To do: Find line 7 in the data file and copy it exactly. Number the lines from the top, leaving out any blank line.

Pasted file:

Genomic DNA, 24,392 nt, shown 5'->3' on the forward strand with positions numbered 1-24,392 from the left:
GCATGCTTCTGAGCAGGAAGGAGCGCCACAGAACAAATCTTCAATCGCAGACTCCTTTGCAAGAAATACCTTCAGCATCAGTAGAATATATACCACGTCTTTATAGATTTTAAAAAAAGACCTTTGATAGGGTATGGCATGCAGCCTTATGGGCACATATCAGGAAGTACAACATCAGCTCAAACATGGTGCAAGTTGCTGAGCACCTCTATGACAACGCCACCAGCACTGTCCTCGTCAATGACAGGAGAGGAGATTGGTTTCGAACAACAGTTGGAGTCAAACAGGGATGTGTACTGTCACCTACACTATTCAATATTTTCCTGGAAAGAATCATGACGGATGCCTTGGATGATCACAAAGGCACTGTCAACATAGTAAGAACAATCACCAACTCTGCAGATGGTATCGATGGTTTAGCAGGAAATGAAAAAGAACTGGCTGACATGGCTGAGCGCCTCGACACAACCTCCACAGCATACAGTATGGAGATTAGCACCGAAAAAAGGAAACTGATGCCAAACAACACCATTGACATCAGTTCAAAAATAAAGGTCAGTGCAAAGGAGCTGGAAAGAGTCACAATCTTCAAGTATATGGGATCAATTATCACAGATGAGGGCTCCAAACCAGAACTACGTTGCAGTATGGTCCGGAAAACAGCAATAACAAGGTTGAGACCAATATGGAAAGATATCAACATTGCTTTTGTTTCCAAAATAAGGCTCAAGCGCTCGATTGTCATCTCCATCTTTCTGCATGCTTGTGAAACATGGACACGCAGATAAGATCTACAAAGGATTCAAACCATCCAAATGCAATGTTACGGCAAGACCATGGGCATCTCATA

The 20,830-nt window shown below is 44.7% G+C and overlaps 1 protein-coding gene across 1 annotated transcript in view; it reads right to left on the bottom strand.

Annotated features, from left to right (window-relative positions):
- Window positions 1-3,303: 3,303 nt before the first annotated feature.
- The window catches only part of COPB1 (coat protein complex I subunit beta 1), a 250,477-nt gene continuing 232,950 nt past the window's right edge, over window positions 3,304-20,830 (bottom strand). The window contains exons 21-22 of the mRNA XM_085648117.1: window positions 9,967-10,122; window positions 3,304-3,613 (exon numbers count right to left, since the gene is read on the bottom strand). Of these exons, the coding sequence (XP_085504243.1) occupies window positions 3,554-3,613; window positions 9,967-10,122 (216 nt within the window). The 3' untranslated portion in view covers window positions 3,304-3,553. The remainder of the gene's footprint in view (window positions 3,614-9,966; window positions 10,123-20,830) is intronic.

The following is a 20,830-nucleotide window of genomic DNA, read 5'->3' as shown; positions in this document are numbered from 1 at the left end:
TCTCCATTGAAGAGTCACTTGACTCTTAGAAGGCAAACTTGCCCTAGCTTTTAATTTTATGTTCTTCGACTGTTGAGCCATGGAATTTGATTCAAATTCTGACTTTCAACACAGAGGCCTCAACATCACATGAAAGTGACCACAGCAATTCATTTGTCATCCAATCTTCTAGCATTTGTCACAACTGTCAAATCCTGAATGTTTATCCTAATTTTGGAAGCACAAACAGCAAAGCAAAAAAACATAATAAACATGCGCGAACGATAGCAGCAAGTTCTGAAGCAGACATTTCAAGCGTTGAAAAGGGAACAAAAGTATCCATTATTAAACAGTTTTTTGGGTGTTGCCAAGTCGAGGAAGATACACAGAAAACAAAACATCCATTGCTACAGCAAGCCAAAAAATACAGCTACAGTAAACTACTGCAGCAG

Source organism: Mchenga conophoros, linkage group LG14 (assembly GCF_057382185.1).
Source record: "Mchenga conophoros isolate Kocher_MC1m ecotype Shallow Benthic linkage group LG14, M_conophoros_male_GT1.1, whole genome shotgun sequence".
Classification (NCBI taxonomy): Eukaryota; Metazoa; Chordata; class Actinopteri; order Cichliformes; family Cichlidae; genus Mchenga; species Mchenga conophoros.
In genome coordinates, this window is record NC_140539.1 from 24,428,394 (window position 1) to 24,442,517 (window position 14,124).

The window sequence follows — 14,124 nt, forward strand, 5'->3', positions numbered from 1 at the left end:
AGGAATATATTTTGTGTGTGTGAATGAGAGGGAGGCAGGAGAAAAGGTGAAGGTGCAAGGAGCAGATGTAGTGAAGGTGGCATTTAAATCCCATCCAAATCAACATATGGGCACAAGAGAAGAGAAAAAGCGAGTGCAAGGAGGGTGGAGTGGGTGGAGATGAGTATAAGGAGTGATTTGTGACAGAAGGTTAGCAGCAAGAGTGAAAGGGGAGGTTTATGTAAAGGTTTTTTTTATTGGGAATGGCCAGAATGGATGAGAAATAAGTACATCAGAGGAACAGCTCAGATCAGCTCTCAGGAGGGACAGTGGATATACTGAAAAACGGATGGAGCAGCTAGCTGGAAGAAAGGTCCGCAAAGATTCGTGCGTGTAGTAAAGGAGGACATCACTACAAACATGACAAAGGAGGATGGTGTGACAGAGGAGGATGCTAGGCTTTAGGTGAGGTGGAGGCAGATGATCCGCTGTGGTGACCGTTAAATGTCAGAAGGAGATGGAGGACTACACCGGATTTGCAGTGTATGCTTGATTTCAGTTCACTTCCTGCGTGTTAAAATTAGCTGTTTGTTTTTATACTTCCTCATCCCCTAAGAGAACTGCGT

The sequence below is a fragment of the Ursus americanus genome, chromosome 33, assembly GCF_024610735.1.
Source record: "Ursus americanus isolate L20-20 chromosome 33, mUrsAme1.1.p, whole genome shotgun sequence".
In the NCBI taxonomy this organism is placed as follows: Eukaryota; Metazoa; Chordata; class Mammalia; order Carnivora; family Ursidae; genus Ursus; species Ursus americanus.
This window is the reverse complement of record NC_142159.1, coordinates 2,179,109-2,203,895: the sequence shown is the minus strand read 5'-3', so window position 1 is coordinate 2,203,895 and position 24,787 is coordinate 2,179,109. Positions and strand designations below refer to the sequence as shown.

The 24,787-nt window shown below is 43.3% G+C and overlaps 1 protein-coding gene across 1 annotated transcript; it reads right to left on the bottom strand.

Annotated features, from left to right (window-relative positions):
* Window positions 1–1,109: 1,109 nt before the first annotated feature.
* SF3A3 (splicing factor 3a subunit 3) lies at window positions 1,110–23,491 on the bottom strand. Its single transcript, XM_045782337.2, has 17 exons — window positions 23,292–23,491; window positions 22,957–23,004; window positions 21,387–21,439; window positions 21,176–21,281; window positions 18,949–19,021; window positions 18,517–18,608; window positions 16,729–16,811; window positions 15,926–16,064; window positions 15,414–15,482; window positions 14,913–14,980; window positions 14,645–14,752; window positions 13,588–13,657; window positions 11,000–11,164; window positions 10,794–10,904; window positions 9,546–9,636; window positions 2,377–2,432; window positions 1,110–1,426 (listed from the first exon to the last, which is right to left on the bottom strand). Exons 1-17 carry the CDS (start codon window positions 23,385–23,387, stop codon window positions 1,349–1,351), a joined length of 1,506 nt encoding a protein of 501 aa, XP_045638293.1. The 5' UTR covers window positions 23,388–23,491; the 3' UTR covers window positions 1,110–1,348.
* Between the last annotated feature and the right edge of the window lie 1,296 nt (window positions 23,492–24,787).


The following is a 20,830-nucleotide window of genomic DNA, read 5'->3' as shown; positions in this document are numbered from 1 at the left end: